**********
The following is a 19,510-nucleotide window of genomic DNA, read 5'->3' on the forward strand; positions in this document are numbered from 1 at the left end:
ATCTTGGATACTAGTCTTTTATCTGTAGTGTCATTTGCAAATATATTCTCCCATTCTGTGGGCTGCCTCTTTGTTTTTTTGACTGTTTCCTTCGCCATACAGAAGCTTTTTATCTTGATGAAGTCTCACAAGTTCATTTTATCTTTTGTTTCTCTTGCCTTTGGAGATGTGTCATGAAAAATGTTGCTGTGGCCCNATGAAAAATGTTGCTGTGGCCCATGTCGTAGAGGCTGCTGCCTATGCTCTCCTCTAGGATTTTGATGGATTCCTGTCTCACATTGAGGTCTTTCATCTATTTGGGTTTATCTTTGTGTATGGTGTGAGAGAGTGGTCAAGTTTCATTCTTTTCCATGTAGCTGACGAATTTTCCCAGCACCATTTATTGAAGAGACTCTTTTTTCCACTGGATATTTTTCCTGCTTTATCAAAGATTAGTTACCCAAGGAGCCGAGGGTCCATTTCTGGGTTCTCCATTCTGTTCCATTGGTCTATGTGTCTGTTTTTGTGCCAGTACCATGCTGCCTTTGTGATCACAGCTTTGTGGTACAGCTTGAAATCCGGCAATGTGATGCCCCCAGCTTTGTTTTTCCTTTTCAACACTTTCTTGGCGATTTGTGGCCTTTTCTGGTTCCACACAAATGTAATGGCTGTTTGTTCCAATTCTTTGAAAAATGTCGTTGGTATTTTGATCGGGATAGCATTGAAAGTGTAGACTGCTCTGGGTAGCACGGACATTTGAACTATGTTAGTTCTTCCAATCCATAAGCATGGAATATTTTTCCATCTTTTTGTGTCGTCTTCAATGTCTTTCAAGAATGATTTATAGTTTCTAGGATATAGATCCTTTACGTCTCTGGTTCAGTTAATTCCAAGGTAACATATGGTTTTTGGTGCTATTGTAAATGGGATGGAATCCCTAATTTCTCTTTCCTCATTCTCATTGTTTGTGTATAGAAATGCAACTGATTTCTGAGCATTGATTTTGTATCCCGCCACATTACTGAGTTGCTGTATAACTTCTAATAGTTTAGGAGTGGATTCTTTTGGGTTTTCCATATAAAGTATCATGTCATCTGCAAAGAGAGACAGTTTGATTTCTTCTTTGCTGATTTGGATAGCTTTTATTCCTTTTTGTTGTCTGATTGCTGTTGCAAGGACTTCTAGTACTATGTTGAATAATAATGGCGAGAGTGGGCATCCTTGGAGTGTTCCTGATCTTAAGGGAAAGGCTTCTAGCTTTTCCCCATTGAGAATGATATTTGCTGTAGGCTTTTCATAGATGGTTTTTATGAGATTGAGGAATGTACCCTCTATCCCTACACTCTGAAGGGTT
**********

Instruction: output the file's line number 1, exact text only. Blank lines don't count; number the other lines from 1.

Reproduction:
The following is a 19,510-nucleotide window of genomic DNA, read 5'->3' on the forward strand; positions in this document are numbered from 1 at the left end: